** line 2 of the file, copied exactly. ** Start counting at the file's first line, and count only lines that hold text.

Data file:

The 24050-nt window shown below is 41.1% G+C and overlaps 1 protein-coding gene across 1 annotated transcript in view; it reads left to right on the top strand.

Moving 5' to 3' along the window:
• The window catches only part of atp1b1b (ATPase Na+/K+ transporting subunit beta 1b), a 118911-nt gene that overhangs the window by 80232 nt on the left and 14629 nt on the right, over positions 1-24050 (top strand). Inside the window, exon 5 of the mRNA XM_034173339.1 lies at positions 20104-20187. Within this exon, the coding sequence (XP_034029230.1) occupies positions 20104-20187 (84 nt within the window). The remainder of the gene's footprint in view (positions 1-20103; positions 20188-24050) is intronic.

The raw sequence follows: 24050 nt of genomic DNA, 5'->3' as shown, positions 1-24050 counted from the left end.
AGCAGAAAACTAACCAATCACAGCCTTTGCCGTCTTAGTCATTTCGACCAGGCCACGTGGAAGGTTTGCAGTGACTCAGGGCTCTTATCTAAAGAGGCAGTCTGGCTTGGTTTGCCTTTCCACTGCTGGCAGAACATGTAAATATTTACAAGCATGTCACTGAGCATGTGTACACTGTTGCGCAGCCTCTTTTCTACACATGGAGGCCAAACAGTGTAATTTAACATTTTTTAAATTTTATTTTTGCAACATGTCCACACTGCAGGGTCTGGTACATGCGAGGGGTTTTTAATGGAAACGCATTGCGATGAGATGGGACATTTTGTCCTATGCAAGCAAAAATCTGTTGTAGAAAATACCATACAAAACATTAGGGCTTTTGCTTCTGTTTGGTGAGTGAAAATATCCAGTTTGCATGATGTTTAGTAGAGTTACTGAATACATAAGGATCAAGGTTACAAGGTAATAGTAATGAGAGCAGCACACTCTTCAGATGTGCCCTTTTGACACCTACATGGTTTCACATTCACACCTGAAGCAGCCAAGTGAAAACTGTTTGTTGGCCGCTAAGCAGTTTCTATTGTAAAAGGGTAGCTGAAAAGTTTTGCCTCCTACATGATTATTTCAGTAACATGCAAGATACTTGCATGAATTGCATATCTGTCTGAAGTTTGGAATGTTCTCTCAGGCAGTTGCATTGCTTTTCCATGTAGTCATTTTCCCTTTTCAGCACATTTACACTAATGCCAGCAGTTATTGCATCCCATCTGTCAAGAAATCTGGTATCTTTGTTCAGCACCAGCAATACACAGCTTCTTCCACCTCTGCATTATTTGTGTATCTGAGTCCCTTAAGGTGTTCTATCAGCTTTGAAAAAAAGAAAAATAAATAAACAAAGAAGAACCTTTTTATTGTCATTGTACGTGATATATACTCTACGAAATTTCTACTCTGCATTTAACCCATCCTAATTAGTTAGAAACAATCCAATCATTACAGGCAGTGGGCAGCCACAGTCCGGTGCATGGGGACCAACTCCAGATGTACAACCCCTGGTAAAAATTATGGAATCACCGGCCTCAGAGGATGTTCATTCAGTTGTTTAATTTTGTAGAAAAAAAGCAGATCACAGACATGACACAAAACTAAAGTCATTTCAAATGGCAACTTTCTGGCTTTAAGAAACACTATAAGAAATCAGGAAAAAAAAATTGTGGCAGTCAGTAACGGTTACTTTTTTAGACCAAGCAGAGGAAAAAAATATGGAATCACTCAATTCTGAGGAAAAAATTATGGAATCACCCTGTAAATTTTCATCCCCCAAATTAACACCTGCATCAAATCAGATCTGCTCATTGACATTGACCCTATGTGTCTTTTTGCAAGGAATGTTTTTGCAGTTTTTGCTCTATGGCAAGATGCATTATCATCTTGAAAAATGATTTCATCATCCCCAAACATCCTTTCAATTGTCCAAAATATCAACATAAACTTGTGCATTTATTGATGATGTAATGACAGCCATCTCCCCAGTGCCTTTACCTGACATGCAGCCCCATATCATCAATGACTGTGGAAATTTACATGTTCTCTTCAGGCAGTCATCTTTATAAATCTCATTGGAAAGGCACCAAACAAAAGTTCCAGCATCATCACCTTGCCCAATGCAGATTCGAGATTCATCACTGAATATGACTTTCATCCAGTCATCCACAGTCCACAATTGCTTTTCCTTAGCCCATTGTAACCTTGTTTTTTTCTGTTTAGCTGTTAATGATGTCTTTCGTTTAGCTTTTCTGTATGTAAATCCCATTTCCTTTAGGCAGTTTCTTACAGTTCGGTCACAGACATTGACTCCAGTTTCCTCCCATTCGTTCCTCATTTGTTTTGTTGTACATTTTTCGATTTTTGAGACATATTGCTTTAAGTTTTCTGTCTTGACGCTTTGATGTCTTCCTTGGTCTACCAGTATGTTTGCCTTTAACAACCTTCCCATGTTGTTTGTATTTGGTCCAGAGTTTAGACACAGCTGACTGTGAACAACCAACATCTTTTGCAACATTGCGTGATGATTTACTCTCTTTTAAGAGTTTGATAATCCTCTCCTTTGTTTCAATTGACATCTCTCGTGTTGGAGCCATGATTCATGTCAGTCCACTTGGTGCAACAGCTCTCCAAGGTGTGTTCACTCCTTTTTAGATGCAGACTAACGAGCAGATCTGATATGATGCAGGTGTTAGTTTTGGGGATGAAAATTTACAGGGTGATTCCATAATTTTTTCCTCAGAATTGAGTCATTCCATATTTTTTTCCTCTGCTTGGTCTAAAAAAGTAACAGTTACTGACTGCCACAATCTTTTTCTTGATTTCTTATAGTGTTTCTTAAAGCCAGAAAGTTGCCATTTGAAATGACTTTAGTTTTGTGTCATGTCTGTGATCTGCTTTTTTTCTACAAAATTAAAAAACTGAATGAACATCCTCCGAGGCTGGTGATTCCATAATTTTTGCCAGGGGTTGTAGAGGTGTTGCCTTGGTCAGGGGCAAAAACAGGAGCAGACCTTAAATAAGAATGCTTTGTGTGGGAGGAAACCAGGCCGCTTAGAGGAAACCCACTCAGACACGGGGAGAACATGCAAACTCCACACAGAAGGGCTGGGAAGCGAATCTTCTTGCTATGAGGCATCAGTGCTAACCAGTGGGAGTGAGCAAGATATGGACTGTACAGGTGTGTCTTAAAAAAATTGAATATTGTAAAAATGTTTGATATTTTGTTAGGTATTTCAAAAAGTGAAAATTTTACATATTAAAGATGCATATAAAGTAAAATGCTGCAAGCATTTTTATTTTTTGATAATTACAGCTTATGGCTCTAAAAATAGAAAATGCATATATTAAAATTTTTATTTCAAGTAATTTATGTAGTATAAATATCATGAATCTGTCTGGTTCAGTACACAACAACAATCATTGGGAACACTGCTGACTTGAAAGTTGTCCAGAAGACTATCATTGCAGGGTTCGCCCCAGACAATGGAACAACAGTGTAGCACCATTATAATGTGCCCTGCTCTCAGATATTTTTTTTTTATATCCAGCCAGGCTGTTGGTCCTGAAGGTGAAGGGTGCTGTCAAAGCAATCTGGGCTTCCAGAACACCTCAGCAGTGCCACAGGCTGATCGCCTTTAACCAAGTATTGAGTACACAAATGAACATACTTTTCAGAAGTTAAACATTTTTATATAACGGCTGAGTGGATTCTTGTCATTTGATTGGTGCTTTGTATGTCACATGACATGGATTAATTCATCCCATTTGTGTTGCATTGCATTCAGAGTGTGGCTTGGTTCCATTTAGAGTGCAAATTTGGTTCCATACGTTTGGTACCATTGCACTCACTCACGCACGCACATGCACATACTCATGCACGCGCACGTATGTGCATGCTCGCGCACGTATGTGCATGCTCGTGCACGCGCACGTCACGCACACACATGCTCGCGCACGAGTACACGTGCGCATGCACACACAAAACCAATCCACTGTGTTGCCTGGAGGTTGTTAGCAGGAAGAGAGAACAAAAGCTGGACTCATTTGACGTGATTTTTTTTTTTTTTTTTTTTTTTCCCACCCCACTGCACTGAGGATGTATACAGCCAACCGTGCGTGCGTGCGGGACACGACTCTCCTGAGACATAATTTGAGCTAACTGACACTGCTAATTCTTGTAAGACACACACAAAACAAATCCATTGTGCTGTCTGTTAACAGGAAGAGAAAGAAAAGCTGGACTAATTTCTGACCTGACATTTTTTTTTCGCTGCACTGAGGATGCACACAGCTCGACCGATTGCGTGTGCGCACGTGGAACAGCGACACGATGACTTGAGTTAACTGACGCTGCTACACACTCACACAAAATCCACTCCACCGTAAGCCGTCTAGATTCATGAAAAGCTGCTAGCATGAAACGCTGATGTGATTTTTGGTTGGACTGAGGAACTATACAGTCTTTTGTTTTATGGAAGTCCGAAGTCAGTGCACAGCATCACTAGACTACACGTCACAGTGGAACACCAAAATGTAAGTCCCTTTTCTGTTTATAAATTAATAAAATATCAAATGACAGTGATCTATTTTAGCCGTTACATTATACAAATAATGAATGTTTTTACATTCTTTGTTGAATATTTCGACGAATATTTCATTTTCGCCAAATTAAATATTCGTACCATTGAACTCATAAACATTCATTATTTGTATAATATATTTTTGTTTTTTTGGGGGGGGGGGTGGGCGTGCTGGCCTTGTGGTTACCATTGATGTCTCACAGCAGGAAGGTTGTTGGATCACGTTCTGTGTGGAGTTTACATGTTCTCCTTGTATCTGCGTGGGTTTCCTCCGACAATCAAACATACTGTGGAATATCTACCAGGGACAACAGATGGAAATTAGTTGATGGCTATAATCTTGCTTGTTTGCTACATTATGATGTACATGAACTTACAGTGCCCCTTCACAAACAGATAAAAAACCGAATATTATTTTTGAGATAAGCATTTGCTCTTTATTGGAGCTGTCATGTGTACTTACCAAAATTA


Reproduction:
Moving 5' to 3' along the window: